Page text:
The most widely known defender of Montanists was undoubtedly Tertullian, a champion of orthodox belief, who believed that the new prophecy was genuinely motivated and began to fall out of step with what he began to call "the church of a lot of bishops" (On Modesty). Irenaeus, who visited Rome during the height of the controversy, in the pontificate of Eleutherus, returned to find Lyon in dissension, and was inspired to write the first great statement of the mainstream Catholic position, Adversus Haereses. Quintus Septimius Florens Tertullian (b. ... St. ... ...


Although the mainstream Christian church prevailed against Montanism within a few generations, inscriptions in the Tembris valley of northern Phrygia, dated between 249 and 279, openly proclaim their allegiance to Montanism. A letter of Jerome to Marcella, written in 385, refutes the claims of Montanists that had been troubling her [1] (http://www.ccel.org/fathers/NPNF2-06/letters/letter41.htm). This sect persisted into the eighth century, and some of its emphasis on direct, ecstatic personal presence of the Holy Spirit bears resemblance to all forms of Pentecostalism. Events Trajan Decius becomes Roman emperor. ... Events Births Deaths Categories: 279 ... (7th century — 8th century — 9th century — other centuries) Events The Iberian peninsula is taken by Arab and Berber Muslims, thus ending the Visigothic rule, and starting almost 8 centuries of Muslim presence there. ... The Pentecostal movement within Protestant Christianity places special emphasis on the gifts of the Holy Spirit. ...


Differences between Montanism and Catholicism

The beliefs of Montanism contrasted with mainstream Catholicism in the following ways:

  • The belief that the Trinity consisted of only a single person, similar to Sabellianism, but in contrast to the Catholic view that the Trinity is one God of three persons.
  • The encouragement of ecstatic prophesying and speaking in tongues, contrasting with the more sober and disciplined approach to theology dominant in mainstream Catholicism at the time and since.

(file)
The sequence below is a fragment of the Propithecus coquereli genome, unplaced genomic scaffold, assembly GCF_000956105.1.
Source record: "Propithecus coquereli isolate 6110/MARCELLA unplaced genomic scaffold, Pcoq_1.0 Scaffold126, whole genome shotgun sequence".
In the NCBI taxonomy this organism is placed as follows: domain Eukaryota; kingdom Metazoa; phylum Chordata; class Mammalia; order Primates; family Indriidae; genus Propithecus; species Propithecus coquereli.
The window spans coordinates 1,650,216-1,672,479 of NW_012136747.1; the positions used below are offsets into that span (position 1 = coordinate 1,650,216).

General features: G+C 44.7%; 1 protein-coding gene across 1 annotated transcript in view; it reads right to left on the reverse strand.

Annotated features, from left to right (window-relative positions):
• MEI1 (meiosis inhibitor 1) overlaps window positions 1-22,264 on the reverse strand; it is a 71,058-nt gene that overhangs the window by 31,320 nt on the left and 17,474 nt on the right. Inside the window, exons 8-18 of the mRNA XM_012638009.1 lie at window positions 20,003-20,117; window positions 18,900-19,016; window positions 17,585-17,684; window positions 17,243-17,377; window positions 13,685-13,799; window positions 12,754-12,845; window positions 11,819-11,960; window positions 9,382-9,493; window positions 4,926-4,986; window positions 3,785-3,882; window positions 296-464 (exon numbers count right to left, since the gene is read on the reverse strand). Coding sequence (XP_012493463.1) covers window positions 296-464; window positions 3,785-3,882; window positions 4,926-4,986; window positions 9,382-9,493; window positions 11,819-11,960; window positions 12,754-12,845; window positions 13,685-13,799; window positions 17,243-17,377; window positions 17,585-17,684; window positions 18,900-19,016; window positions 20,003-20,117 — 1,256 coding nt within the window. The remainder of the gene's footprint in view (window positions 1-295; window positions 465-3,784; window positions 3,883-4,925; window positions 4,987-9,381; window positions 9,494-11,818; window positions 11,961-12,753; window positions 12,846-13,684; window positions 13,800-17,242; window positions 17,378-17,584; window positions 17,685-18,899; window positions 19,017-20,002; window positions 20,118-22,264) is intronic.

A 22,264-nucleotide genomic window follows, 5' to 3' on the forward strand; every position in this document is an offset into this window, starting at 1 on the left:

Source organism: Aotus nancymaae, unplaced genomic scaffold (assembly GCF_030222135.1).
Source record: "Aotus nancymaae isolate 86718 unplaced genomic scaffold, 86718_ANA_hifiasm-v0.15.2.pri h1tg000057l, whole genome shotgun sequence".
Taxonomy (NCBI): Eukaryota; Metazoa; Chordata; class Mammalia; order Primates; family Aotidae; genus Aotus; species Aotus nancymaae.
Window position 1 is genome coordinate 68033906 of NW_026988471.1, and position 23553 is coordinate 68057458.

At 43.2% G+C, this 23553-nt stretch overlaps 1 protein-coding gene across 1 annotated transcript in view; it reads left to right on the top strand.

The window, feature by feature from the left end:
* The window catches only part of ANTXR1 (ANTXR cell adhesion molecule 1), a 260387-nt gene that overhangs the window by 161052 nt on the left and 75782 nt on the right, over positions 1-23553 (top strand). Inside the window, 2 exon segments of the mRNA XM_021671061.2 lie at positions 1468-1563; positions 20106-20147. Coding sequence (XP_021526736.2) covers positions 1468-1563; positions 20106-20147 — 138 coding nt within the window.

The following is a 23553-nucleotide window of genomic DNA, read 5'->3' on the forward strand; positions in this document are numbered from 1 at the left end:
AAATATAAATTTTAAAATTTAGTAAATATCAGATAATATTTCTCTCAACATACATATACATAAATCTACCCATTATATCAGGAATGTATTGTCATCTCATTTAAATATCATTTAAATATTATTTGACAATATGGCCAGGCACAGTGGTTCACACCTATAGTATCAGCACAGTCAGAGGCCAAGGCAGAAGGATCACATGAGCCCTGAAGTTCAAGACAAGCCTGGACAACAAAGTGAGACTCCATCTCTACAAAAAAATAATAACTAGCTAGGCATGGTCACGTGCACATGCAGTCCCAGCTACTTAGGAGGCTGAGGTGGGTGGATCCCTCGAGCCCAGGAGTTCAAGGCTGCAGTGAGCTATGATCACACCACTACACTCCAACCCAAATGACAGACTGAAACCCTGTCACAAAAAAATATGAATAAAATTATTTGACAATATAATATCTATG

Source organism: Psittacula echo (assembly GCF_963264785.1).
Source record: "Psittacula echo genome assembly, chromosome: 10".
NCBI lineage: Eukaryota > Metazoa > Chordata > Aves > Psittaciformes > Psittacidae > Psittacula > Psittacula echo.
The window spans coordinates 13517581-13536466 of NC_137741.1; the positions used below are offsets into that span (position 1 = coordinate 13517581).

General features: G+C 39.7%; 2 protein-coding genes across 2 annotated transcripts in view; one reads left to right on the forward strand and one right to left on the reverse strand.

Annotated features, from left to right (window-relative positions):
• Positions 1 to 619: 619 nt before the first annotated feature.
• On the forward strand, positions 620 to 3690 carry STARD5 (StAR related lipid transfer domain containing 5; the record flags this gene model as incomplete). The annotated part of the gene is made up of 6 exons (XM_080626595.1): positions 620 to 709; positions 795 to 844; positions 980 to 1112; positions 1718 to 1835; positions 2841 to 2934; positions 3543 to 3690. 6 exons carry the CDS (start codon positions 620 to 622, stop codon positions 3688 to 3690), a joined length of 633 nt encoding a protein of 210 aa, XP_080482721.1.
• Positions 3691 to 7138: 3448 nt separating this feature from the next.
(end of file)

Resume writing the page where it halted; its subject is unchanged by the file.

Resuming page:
• The view that Christians who fell from grace could not be redeemed, also in contrast to the Catholic view that contrition could lead to a sinner's restoration to the church.
  • The prophets of Montanism did not speak as messengers of God: "Thus saith the Lord," but described themselves as possessed by God and spoke in his person. "I am the Father, the Word, and the Paraclete," said Montanus (Didymus, De Trinitate, III, xli); This possession by a spirit, which spoke while the prophet was incapable of resisting, is described by the spirit of Montanus: "Behold the man is like a lyre, and I dart like the plectrum. The man sleeps, and I am awake" (Epiphanius, "Hæreses", xlviii, 4).
  • A stronger emphasis on chastity, the avoidance of sin, and church discipline than in mainstream Catholicism.

This article concerns the holy Trinity of Christianity. ... In Christianity, Sabellianism (also known as modalism) is the second-century belief that the three persons of the Trinity are merely different modes or aspects of God, rather than three distinct persons. ... This article considers Catholicism in the broadest ecclesiastical sense. ... Paraclete comes from the Greek word meaning one who consoles or one who intercedes on our behalf, which first appears in the Gospel of John (16:7). ...

See also

For a description of the personality trait, see Charismatic authority. ...

External links

Sources

Eusebius of Caesarea (~275 – May 30, 339) (often called Eusebius Pamphili, Eusebius [the friend of] Pamphilus) was a bishop of Caesarea in Palestine and is often referred to as the father of church history because of his work in recording the history of the early Christian church. ...

Further reading

  • Groh, Dennis E. 1985. "Utterance and exegesis: Biblical interpretation in the Montanist crisis," in Groh and Jewett, The Living Text (New York) pp 73 – 95.
  • Heine, R.E., 1987 "The Role of the Gospel of John in the Montanist controversy," in Second Century v. 6, pp 1 – 18.
  • Heine, R.E., 1989. "The Gospel of John and the Montanist debate at Rome," in Studia Patristica 21, pp 95 – 100.
  • Pagels, Elaine, 2003. Beyond Belief A brief layman's introduction, with notes in chapter "God's Word or Human Words?"
  • Trevett, Christine, 1996. Montanism: Gender, Authority and the New Prophecy (Cambridge University Press)

  Results from FactBites:
 
CATHOLIC ENCYCLOPEDIA: Montanists (3775 words)
Montanus was a recent convert when he first began to prophesy in the village of Ardabau in Phrygia.
He is said by Jerome to have been previously a priest of Cybele; but this is perhaps a later invention intended to connect his ecstasies with the dervish-like behavior of the priests and devotees of the "great goddess".
Probably from the beginning some bishops excluded the followers of Montanus, and this severity was growing common before the death of Montanus; but it was hardly a general rule much before the death of Maximilla in 179; condemnation of the prophets themselves, and mere disapproval of their disciples was the first stage.